Two hundred and ninety-four men from the San Diego Prospective Study were evaluated for their LR to alcohol using alcohol challenges at ∼age 20. At ∼age 35, the same subjects filled out the SRE regarding the number of drinks needed for effects 15 to 20 years earlier. The two different LR scores for these men were used in SEM analyses evaluating how LR relates to future heavy drinking and to drinking in peers (PEER), alcohol expectancies (EXPECT), and drinking to cope (COPE) as potential mediators of the LR to drinking pattern (ALCOUT) relationships.
While the 2 LR measures that were determined 15 years apart related to each other at a modest level (r = 0.17, p <>
Consistent with the >60% overlap in prediction of outcomes for the 2 LR measures, and with results from functional brain imaging, alcohol challenge- and SRE-based LR values operated similarly in SEM models in these men.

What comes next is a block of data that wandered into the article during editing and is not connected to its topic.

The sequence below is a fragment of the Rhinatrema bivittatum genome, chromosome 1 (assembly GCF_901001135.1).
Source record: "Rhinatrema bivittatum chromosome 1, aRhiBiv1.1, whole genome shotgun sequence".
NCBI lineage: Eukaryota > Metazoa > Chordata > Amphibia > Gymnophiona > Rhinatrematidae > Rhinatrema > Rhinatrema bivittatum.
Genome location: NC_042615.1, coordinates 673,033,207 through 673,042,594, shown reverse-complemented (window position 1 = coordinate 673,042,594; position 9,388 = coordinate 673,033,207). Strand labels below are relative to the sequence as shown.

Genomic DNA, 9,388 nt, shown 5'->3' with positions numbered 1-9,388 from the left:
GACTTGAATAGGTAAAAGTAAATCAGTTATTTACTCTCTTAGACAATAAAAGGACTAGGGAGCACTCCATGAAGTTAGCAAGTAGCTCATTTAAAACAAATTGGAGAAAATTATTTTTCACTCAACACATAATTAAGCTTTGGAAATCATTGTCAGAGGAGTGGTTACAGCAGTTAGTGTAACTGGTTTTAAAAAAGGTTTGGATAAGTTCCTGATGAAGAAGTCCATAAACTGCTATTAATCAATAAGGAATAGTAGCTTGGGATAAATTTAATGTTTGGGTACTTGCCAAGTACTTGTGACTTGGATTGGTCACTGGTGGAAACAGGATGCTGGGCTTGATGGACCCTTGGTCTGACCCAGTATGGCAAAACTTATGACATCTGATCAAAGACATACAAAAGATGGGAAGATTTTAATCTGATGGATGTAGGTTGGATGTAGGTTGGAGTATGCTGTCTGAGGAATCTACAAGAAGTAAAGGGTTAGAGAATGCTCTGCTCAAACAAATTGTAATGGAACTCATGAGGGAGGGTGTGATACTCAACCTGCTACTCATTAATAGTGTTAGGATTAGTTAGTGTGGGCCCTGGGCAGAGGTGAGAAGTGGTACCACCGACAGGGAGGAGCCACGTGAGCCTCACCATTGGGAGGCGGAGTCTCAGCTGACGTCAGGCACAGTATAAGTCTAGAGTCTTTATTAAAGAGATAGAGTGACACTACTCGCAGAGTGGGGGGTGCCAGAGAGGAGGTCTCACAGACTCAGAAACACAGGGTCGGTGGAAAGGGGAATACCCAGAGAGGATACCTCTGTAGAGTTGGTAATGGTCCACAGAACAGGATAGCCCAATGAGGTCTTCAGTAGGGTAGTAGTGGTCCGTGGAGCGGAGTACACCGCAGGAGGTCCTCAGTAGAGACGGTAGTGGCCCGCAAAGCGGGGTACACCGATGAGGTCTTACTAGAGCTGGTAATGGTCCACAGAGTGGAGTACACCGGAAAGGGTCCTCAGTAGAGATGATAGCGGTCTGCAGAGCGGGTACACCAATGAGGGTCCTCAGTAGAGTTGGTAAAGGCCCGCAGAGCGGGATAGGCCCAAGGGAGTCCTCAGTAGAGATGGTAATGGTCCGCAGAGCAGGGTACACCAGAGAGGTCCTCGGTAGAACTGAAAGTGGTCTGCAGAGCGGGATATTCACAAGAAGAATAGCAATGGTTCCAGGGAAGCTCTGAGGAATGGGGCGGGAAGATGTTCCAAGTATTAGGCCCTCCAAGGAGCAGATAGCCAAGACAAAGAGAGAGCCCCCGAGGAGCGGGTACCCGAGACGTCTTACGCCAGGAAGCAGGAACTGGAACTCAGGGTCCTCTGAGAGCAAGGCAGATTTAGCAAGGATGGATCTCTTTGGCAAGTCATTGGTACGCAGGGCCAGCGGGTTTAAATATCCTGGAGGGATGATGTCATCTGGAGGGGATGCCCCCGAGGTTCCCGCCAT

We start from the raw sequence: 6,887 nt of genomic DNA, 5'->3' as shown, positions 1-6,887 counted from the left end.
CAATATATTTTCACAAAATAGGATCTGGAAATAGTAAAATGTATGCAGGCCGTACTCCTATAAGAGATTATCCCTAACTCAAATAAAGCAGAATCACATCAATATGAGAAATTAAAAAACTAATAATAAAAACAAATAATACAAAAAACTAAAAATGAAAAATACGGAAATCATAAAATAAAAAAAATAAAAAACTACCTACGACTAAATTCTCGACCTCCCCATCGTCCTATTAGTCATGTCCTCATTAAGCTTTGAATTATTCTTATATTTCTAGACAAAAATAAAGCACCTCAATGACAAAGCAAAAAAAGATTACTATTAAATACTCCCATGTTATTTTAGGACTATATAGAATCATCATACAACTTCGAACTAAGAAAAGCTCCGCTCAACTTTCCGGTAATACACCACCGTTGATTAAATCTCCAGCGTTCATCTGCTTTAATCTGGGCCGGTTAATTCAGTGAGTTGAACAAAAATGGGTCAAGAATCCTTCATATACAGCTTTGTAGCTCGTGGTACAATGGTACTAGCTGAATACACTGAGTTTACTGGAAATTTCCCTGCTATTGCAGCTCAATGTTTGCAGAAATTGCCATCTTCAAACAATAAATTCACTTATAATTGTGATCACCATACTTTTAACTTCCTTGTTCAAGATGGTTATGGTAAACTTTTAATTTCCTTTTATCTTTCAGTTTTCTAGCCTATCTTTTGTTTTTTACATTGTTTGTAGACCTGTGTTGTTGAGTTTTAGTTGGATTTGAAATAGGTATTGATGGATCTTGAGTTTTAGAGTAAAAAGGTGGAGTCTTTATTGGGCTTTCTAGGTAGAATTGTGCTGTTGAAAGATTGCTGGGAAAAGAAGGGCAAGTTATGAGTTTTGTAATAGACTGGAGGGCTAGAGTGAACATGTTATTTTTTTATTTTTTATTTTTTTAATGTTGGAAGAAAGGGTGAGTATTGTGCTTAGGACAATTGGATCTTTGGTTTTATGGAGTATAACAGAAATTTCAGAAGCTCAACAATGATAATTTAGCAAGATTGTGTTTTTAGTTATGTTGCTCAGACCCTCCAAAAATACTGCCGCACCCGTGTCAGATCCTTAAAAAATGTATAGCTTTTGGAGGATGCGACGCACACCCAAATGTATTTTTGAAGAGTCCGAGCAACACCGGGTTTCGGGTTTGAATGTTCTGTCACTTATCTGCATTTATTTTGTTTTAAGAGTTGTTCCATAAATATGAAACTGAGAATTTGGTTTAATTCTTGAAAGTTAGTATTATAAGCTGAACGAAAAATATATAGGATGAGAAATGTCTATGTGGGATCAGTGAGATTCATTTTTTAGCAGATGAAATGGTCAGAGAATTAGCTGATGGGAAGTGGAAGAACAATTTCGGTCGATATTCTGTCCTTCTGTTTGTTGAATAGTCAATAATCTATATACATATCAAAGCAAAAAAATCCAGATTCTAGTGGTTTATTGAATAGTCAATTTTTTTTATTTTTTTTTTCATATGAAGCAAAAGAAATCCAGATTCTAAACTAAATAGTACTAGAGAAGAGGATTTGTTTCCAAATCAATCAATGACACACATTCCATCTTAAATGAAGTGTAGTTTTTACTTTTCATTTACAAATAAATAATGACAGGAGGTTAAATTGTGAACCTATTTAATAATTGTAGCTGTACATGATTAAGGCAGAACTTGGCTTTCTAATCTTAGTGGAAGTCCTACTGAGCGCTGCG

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Induction of Innate Immune Gene Expression Cascades in Brain Slice Cultures by Ethanol: Key Role of NF-κB and Proinflammatory Cytokines
Postmortem human alcoholic brain has increased expression of proinflammatory cytokines (He and Crews, 2007). Nuclear factor κB (NF-κB) is a transcription factor known to induce proinflammatory cytokine expression. Ethanol exposure increases NF-κB–DNA binding in rat brain (Crews et al., 2006) and in brain slice cultures in vitro (Zou and Crews, 2006).